In Step 104, a photographing operation is carried out under the exposing condition without radiating the electronic flash 16 (the first exposing operation). An electronic signal generated in the CCD 13 in this photographing operation is transformed into the first luminance signal Y.sub.1 in the signal processing circuit 14. The first luminance signal Y.sub.1 is stored in the first image memory 21 in Step 105. In Step 106, a photographing operation is carried out with radiating the electronic flash 16 (the second exposing operation), and the second luminance signal Y.sub.2 and the differential color signals Cb.sub.2 and Cr.sub.2 are obtained, which are stored in the second image memory 22 in Step 107.

In Step 108, the first luminance signal Y.sub.1 is read out from the first image memory 21, and is raster-block-converted by the raster-block conversion circuit 23. Similarly, the second luminance signal Y.sub.2 and the differential color signals Cb.sub.2 and Cr.sub.2 are read out the second image memory 22, and are raster-block-converted by the raster-block conversion circuit 25. In Step 109, the block number N is set to 1. In Step 110, the luminance signals BY.sub.1 (x,y) and BY.sub.2 (x,y) of the representative pixels (x,y) from the block of block number N are read from the first and second image memories 21 and 22. In Step 111, a difference between the first and second luminance signals BY.sub.1 (x,y) and BY.sub.2 (x,y) , i.e., the luminance comparing function L(x,y), is calculated by the luminance comparing circuit 24 according to the equation (1).

In Steps 112 through 117, coefficients Ab and Ar of the white balance adjustment are set in accordance with the value of the luminance comparing function L(x,y) . FIG. 4 shows a relationship between the value of the luminance comparing function L(x,y) and a light intensity used as a reference in the white balance adjustment. As understood from this drawing, the coefficients Ab and Ar of the white balance adjustment are set based on the flash of light when the luminance comparing function L(x,y) is larger than a first standard value S1. The coefficients Ab and Ar of the white balance adjustment are set based on the ambient daylight when the luminance comparing function L(x,y) is smaller than a second standard value S2. The coefficients Ab and Ar of the white balance adjustment are set based on an intermediate light intensity between the flash of light and the ambient daylight when the luminance comparing function L(x,y) is between the first and second standard values S1 and S2.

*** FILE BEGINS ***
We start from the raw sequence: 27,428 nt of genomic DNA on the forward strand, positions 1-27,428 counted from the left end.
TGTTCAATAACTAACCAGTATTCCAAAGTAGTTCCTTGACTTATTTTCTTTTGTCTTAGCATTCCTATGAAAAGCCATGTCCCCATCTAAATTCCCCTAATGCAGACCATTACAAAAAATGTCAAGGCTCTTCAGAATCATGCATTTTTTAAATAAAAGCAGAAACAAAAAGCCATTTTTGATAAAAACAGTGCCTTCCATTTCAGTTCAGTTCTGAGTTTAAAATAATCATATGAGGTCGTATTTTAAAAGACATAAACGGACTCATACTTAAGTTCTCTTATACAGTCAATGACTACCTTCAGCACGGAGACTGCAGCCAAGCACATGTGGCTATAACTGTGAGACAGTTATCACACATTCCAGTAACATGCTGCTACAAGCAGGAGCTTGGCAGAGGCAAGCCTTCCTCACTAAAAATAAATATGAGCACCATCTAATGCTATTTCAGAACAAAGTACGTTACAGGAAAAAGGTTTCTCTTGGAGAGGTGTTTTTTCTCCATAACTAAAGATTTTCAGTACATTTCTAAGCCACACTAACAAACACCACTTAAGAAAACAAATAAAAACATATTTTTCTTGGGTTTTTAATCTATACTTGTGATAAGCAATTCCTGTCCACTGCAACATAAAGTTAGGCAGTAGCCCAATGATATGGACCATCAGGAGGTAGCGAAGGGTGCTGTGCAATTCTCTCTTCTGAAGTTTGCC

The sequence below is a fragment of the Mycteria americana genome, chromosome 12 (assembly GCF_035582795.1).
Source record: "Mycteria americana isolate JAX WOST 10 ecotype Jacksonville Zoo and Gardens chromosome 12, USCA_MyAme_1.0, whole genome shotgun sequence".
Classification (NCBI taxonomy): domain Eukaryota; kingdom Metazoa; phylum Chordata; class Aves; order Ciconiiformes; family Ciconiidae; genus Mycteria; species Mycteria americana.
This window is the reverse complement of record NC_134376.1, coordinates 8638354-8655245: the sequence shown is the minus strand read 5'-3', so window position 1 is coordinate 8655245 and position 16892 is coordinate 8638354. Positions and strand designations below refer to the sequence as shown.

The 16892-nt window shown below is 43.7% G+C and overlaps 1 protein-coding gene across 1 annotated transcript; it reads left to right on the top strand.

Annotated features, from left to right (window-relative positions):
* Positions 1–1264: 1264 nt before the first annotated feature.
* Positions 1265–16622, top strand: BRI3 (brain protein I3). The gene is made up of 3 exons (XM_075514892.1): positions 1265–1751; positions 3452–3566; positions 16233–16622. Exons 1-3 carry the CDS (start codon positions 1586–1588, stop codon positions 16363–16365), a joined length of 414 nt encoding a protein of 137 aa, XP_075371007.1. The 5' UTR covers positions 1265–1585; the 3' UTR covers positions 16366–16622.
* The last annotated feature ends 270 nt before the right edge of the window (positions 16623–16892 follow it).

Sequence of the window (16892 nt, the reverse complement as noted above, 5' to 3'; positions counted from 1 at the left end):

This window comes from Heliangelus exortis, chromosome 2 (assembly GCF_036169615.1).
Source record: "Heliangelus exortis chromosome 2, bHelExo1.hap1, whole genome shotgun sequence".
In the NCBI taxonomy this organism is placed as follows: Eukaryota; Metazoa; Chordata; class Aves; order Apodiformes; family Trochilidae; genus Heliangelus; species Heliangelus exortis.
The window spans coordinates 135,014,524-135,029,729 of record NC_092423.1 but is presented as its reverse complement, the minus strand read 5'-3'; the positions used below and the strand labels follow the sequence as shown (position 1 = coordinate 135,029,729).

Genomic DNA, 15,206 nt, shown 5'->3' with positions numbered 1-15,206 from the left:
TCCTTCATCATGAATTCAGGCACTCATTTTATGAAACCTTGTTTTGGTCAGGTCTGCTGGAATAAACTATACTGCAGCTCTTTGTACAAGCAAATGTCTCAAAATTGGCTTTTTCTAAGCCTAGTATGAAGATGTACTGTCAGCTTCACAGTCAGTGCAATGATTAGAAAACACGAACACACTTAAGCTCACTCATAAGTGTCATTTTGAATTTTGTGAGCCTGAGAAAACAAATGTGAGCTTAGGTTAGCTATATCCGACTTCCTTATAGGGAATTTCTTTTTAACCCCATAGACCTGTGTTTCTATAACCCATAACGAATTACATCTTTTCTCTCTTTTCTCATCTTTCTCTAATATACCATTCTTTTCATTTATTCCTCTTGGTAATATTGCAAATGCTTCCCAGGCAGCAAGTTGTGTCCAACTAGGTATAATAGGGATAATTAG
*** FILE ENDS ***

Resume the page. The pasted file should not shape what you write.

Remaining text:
As shown by a solid line C in FIG. 5, the amount of light radiated by the flash, reflected from the object and received at the camera lens becomes large as the object distance is short, and the first standard value S1 has a larger value than the second standard value S2, by a predetermined amount. Namely, in an object located at a distance h from the camera, since the amount of light radiated on the object (Ch) is larger than the first standard value S1, the white balance adjustment for pixels corresponding to the object is performed based on the flash of light. Conversely, in pixels corresponding to a background (infinity), the amount of light radiated onto the object is equal to zero, and is smaller than the second standard value S2. Therefore, the white balance adjustment is performed based on the ambient daylight.

In Step 112 of FIG. 3, it is determined whether or not the luminance comparing function L(x,y) is larger than the first standard value S1. When the luminance comparing function L(x,y) is larger than the first standard value S1, Step 113 is executed in which the coefficients Ab and Ar of the white balance adjustment reset based on the flash of light (FL in FIG. 3) . When it is determined in Step 112 that the luminance comparing function L(x,y) is smaller than the first standard value S1, it is determined in Step 114 whether or not the luminance comparing function L(x,y) is smaller than the second standard value S2. When the luminance comparing function L(x,y) is smaller than the second standard value S2, Step 115 is executed in which the coefficients Ab and Ar of the white balance adjustment are set based on the ambient daylight (ADL in FIG. 3). When the value of the luminance comparing function L(x,y) is between the first and the second standard values S1 and S2, Step 116 is executed in which the coefficients Ab and Ar of the white balance adjustment are set based on a light intensity intermediate between that of the flash of light and that of the ambient daylight.